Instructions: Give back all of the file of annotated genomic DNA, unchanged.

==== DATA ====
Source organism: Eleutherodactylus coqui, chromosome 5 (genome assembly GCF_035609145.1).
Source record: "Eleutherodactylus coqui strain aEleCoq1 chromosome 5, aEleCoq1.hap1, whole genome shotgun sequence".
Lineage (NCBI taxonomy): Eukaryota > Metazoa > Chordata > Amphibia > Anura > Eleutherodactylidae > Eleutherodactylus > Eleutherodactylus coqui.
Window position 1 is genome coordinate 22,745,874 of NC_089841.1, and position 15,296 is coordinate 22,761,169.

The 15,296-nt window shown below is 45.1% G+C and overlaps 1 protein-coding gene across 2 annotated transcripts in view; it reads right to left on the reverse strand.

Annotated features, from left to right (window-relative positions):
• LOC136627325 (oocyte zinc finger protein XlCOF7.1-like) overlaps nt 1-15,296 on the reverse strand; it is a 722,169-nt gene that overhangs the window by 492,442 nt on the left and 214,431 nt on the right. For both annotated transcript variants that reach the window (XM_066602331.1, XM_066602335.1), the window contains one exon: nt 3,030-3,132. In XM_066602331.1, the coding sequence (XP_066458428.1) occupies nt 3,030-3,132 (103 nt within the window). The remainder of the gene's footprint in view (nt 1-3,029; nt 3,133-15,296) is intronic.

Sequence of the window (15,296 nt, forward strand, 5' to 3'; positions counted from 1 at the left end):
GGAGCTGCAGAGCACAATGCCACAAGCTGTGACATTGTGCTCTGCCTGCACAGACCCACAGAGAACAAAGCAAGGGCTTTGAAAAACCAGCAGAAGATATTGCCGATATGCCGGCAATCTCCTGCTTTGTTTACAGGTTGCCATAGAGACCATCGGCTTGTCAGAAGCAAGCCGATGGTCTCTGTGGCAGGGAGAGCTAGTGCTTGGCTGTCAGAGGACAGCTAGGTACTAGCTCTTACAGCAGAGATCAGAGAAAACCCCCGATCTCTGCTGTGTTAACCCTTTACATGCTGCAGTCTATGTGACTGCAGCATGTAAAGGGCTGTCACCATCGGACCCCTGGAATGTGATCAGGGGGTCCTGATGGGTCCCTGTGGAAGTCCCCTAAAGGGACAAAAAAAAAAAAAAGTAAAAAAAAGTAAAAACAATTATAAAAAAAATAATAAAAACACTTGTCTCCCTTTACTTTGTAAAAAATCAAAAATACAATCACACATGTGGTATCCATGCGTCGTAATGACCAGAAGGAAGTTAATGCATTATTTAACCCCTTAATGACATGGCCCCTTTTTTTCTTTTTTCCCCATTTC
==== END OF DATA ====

Source organism: Eleutherodactylus coqui, chromosome 5 (genome assembly GCF_035609145.1).
Source record: "Eleutherodactylus coqui strain aEleCoq1 chromosome 5, aEleCoq1.hap1, whole genome shotgun sequence".
Lineage (NCBI taxonomy): Eukaryota > Metazoa > Chordata > Amphibia > Anura > Eleutherodactylidae > Eleutherodactylus > Eleutherodactylus coqui.
Window position 1 is genome coordinate 22,745,874 of NC_089841.1, and position 15,296 is coordinate 22,761,169.

The 15,296-nt window shown below is 45.1% G+C and overlaps 1 protein-coding gene across 2 annotated transcripts in view; it reads right to left on the reverse strand.

Annotated features, from left to right (window-relative positions):
• LOC136627325 (oocyte zinc finger protein XlCOF7.1-like) overlaps nt 1-15,296 on the reverse strand; it is a 722,169-nt gene that overhangs the window by 492,442 nt on the left and 214,431 nt on the right. For both annotated transcript variants that reach the window (XM_066602331.1, XM_066602335.1), the window contains one exon: nt 3,030-3,132. In XM_066602331.1, the coding sequence (XP_066458428.1) occupies nt 3,030-3,132 (103 nt within the window). The remainder of the gene's footprint in view (nt 1-3,029; nt 3,133-15,296) is intronic.

Sequence of the window (15,296 nt, forward strand, 5' to 3'; positions counted from 1 at the left end):
GGAGCTGCAGAGCACAATGCCACAAGCTGTGACATTGTGCTCTGCCTGCACAGACCCACAGAGAACAAAGCAAGGGCTTTGAAAAACCAGCAGAAGATATTGCCGATATGCCGGCAATCTCCTGCTTTGTTTACAGGTTGCCATAGAGACCATCGGCTTGTCAGAAGCAAGCCGATGGTCTCTGTGGCAGGGAGAGCTAGTGCTTGGCTGTCAGAGGACAGCTAGGTACTAGCTCTTACAGCAGAGATCAGAGAAAACCCCCGATCTCTGCTGTGTTAACCCTTTACATGCTGCAGTCTATGTGACTGCAGCATGTAAAGGGCTGTCACCATCGGACCCCTGGAATGTGATCAGGGGGTCCTGATGGGTCCCTGTGGAAGTCCCCTAAAGGGACAAAAAAAAAAAAAAGTAAAAAAAAGTAAAAACAATTATAAAAAAAATAATAAAAACACTTGTCTCCCTTTACTTTGTAAAAAATCAAAAATACAATCACACATGTGGTATCCATGCGTCGTAATGACCAGAAGGAAGTTAATGCATTATTTAACCCCTTAATGACATGGCCCCTTTTTTTCTTTTTTCCCCATTTC